Two female judges top Trump’s list of potential Supreme Court nominees.

Two conservative female judges are at the top of President Trump’s list of possible nominees to fill the vacancy left by late Supreme Court Justice Ruth Bader Ginsburg, according to reports.

According to Daily News,in a private phone call with Senate Majority Leader Mitch McConnell (R-Ky.), Trump named Amy Coney Barrett of the United States Court of Appeals for the Seventh Circuit in Chicago and Barbara Lagoa of the 11th Circuit in Atlanta as his possible choices, The New York Times reported.

The president vowed Saturday to nominate a candidate to the Supreme Court, which would both boost the conservative majority on the bench and outrage Democrats, who say the nomination shouldn’t happen until voters have had their say in the November presidential election.

Trump promised to nominate a woman to succeed Ginsburg, an icon renowned for landmark cases on gender equality. Both Barrett and Lagoa have strongly conservative track records, indicating either of them would take the court in a sharply different direction from Ginsburg’s values.

Viewed as an anti-abortion judge, Barrett once said “life begins at conception,” according to Politico. But she’s also questioned whether the famous Roe v. Wade decision legalizing abortion can be overturned, focusing on government funding for the procedure, instead, according to Bloomberg Law.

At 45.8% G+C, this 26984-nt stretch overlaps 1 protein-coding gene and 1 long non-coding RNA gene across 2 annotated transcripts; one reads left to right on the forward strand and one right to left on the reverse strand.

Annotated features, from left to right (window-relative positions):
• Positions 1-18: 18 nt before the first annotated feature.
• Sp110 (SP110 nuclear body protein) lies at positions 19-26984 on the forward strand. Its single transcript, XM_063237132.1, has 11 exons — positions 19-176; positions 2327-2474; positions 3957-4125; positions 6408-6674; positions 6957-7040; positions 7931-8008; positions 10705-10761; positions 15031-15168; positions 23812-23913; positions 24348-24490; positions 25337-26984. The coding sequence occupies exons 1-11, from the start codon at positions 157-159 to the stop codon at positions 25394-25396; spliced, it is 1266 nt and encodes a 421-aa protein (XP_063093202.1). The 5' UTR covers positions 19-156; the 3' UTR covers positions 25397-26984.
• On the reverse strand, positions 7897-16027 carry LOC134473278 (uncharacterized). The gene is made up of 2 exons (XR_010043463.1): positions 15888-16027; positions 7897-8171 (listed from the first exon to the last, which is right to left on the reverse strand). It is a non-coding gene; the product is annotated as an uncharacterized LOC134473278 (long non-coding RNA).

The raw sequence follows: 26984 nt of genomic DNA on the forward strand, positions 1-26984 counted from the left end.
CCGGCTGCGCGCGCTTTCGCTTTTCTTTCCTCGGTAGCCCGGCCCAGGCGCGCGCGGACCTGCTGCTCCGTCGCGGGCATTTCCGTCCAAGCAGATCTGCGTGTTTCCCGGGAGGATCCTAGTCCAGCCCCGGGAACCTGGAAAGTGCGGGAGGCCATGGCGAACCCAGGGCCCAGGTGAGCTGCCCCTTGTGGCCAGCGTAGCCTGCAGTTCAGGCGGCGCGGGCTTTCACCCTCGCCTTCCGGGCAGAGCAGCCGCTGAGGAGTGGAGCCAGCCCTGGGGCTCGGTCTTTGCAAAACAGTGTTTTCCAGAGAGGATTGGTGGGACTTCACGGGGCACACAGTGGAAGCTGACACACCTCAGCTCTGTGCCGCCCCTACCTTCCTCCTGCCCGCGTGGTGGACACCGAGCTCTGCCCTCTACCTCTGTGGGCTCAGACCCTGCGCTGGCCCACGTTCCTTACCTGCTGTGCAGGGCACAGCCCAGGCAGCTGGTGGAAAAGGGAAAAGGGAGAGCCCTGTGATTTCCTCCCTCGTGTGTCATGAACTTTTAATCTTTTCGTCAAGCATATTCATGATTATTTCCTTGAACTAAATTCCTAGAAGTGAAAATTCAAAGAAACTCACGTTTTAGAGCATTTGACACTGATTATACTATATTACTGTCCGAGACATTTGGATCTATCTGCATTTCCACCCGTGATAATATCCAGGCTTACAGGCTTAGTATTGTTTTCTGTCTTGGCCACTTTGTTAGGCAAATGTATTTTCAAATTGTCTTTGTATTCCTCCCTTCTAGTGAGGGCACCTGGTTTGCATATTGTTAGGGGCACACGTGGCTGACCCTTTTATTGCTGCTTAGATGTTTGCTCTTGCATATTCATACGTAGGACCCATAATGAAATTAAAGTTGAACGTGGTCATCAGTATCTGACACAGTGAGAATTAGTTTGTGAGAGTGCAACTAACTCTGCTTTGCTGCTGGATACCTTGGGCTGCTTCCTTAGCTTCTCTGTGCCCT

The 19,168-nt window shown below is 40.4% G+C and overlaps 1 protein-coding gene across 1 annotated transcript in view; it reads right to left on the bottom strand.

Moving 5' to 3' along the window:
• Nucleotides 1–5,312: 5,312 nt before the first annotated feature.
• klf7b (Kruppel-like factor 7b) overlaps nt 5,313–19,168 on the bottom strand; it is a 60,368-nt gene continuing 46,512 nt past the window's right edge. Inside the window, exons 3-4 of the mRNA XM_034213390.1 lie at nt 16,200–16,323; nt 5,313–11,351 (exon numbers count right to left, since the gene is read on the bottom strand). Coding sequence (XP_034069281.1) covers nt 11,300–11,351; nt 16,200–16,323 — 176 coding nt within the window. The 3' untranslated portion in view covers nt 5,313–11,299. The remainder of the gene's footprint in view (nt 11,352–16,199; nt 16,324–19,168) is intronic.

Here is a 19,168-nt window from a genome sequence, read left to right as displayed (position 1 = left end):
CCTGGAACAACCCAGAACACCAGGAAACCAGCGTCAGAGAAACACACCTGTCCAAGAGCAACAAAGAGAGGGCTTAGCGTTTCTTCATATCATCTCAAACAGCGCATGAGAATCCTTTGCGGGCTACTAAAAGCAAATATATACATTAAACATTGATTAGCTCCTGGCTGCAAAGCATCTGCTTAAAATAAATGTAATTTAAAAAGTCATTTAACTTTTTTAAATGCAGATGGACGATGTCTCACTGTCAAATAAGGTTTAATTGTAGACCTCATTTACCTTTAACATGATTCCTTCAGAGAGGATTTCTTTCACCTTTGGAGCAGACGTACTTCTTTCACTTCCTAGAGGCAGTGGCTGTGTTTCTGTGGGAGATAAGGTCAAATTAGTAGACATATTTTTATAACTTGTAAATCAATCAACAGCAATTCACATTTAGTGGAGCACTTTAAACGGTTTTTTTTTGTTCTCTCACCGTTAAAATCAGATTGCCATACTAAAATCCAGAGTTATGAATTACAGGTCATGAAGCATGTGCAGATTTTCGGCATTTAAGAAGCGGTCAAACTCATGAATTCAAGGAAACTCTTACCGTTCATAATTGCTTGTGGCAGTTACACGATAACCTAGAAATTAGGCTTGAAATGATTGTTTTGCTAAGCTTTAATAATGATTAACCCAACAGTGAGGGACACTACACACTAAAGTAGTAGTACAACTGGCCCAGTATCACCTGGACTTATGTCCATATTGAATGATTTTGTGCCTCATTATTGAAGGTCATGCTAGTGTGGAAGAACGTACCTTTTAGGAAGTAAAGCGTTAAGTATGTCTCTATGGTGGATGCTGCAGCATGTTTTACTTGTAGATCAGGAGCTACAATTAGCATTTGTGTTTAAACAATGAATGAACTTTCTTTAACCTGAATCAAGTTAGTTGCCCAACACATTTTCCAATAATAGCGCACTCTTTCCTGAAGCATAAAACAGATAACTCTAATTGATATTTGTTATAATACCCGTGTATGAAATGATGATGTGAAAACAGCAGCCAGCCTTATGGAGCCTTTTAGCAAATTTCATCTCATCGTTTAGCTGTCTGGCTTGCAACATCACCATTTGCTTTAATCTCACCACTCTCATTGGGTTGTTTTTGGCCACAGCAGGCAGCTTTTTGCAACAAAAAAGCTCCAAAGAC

“The fundamental element, that the woman has a right to choose abortion, will probably stand,” the site quoted Barrett, who is Catholic, as saying in 2013. “The controversy right now is about funding. It’s a question of whether abortions will be publicly or privately funded.”

Barrett is a former clerk to late Supreme Court Justice Antonin Scalia, a connection that is said to have appealed to Trump.
The president described her as “highly respected” during his weekend phone call with McConnell, according to the Times.

Barrett, 48, was born and raised in New Orleans, according to Politico.

Lagoa made a splash near the start of her career by working as an unpaid attorney for the family of Elian Gonzalez, the Cuba-born boy whose custody case set off an international furor.

Former Florida Gov. Jeb Bush nominated her to an appeals court, and current Gov. Ron DeSantis chose her for the state’s Supreme Court — the first Hispanic woman in that role, according to Politico.

Her conservative credentials include membership in the influential Federalist Society. Lagoa is 52 and, like Barrett, is Catholic.

Nominating Lagoa could boost Trump’s odds in the swing state of Florida.

But his push suffered a setback Sunday when Sen. Lisa Murkoswki of Alaska became the second Republican senator to say she opposes filling the Supreme Court vacancy before the election.


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